No such transcendence is to be found in either Yates or Highsmith–although I may simply have missed it in Yates, having given up after six or seven brilliant and brutalizing books, fearing that I might find myself reaching for the Prozac or, like his characters, for the bottle. In novel after novel, using unadorned language and an optic uncolored by sentimentality, each sketches, establishes and explores some of the most crushing emotions that humans can experience: desolation, abandonment, hopelessness, addiction and pure brute loss. They are, in this respect, Gothic novelists: novelists who have worked with a very limited palette of human emotions, one that most notably excludes joy or love, connection or harmony, completion or satisfaction, differentiated from the classically defined Gothic by the fact that the horrors they describe are not supernatural and exist largely in an interior landscape, from which they haunt their characters' always subjective and often liquored-up experience of reality. The characters' condition, furthermore, most often surpasses any real tragedy that may once have triggered it and has become, for these characters, a fact of the human condition, one that will not be cured.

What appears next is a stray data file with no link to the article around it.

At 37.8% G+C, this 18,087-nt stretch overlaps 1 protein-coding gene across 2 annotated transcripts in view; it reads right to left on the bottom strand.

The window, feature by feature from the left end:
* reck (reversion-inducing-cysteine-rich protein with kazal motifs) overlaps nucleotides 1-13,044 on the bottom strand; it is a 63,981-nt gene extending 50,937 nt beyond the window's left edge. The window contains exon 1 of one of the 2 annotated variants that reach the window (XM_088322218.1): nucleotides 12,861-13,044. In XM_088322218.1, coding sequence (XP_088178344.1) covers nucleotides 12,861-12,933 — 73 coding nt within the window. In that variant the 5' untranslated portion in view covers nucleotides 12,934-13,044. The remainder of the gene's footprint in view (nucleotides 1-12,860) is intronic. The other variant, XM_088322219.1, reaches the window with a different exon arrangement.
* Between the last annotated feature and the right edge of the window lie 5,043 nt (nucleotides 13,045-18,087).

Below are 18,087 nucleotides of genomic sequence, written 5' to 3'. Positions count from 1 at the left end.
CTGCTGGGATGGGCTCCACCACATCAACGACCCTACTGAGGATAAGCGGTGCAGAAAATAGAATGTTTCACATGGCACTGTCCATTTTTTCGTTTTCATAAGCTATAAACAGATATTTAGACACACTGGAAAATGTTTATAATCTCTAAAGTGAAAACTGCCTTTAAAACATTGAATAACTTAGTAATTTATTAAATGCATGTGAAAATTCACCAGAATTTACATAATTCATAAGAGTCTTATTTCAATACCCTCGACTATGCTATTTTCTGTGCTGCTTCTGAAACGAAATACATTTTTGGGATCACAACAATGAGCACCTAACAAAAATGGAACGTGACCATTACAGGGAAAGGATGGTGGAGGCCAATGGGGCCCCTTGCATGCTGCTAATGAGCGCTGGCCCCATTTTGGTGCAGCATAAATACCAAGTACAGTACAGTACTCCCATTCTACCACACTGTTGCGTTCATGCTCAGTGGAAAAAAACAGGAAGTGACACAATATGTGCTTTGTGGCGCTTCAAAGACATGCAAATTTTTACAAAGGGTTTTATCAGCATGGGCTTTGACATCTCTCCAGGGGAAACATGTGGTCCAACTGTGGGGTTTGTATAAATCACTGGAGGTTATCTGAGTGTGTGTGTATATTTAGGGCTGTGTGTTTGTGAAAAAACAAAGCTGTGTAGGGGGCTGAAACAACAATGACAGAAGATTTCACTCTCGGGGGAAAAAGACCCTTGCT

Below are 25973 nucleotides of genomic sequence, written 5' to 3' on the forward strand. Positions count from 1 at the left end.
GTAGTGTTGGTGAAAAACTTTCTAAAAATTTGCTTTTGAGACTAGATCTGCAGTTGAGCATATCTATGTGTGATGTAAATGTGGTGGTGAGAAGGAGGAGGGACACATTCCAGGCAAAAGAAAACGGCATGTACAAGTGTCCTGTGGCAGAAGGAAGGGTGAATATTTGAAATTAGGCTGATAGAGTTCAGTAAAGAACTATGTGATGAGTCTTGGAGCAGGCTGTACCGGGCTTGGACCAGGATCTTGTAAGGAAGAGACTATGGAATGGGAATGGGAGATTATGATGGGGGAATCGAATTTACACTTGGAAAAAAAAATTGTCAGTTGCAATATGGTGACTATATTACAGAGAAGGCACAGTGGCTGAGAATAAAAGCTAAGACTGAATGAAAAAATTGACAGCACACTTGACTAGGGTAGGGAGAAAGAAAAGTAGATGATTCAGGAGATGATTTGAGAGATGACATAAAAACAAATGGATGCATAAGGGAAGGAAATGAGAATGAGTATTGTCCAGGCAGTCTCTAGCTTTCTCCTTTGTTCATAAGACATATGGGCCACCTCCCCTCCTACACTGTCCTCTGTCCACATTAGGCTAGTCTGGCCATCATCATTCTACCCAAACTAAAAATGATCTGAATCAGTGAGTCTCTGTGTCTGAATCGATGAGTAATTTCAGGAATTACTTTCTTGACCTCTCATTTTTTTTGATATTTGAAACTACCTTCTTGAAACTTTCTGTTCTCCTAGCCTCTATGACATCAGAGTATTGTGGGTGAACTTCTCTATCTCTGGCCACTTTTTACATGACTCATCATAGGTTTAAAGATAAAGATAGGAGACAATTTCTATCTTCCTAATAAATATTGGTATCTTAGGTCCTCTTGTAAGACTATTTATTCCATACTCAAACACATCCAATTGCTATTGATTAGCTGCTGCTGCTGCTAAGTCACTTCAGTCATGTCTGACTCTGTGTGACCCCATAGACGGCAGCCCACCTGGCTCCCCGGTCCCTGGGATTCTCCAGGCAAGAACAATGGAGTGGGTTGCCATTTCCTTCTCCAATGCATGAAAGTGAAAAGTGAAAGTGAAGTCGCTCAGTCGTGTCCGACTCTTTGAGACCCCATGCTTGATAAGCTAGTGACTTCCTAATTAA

Yates is a literary writer, of course, and Highsmith, at least as reflected by her many American publishers–ten or so in America, as opposed to England, France and Germany, where one publisher in each country supported her through her entire career–wrote "genre," although that is a judgment that very few of her critics take seriously. The classification rests largely on the fact that, early and often, people tend to kill each other in Highsmith. But once one teases out the ubiquitous murders and suicides, one sees that these are, in essence, stories and novels with a great similarity to those of Yates, and fall squarely within what could be called the literature of endogenous depression. "Ralph took a quick, deep breath. He could have collapsed with defeat, with unhappiness, and yet at the same time an insane energy boiled within him." "Life was nothing but trying for something, followed by disappointment, and people kept on moving, doing what they had to do, serving–what? And whom?" This Gothic sensibility, this unremitting sadness that Highsmith shares with Yates, is the more useful grounds for classification of her notoriously unclassifiable writing, which is shelved unpredictably in literature and mystery sections of bookstores. More than anything else, Highsmith's lifework chronicles and explores the fundamental mechanics of unhappiness, both emotional and ethical, in which live her dissatisfied and unfulfilled characters.